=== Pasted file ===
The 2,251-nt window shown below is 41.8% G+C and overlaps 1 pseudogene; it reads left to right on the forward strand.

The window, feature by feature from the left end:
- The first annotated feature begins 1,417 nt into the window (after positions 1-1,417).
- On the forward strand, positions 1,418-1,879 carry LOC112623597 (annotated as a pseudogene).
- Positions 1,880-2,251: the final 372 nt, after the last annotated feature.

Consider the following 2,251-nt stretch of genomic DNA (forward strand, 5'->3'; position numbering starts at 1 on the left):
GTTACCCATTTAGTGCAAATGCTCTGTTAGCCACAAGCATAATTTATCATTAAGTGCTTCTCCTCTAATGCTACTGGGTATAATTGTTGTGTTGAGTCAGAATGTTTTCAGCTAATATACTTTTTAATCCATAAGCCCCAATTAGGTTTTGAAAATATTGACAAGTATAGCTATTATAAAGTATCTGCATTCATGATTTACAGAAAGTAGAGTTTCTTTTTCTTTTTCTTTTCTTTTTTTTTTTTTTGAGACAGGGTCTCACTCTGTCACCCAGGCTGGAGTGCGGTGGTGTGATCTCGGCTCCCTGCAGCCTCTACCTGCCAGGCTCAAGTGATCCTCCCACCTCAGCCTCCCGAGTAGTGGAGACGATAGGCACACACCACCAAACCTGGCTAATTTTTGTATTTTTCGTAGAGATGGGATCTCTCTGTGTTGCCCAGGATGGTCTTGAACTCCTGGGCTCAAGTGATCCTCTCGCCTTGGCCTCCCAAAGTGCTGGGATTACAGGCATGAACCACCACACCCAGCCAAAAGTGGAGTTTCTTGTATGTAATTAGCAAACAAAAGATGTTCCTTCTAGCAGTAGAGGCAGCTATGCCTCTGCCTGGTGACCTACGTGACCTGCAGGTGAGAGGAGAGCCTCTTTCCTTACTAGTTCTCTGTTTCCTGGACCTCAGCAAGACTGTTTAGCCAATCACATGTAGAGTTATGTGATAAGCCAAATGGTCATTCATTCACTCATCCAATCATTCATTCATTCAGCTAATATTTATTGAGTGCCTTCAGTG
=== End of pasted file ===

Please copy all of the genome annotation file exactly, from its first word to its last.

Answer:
The 2,251-nt window shown below is 41.8% G+C and overlaps 1 pseudogene; it reads left to right on the forward strand.

The window, feature by feature from the left end:
- The first annotated feature begins 1,417 nt into the window (after positions 1-1,417).
- On the forward strand, positions 1,418-1,879 carry LOC112623597 (annotated as a pseudogene).
- Positions 1,880-2,251: the final 372 nt, after the last annotated feature.

Consider the following 2,251-nt stretch of genomic DNA (forward strand, 5'->3'; position numbering starts at 1 on the left):
GTTACCCATTTAGTGCAAATGCTCTGTTAGCCACAAGCATAATTTATCATTAAGTGCTTCTCCTCTAATGCTACTGGGTATAATTGTTGTGTTGAGTCAGAATGTTTTCAGCTAATATACTTTTTAATCCATAAGCCCCAATTAGGTTTTGAAAATATTGACAAGTATAGCTATTATAAAGTATCTGCATTCATGATTTACAGAAAGTAGAGTTTCTTTTTCTTTTTCTTTTCTTTTTTTTTTTTTTGAGACAGGGTCTCACTCTGTCACCCAGGCTGGAGTGCGGTGGTGTGATCTCGGCTCCCTGCAGCCTCTACCTGCCAGGCTCAAGTGATCCTCCCACCTCAGCCTCCCGAGTAGTGGAGACGATAGGCACACACCACCAAACCTGGCTAATTTTTGTATTTTTCGTAGAGATGGGATCTCTCTGTGTTGCCCAGGATGGTCTTGAACTCCTGGGCTCAAGTGATCCTCTCGCCTTGGCCTCCCAAAGTGCTGGGATTACAGGCATGAACCACCACACCCAGCCAAAAGTGGAGTTTCTTGTATGTAATTAGCAAACAAAAGATGTTCCTTCTAGCAGTAGAGGCAGCTATGCCTCTGCCTGGTGACCTACGTGACCTGCAGGTGAGAGGAGAGCCTCTTTCCTTACTAGTTCTCTGTTTCCTGGACCTCAGCAAGACTGTTTAGCCAATCACATGTAGAGTTATGTGATAAGCCAAATGGTCATTCATTCACTCATCCAATCATTCATTCATTCAGCTAATATTTATTGAGTGCCTTCAGTG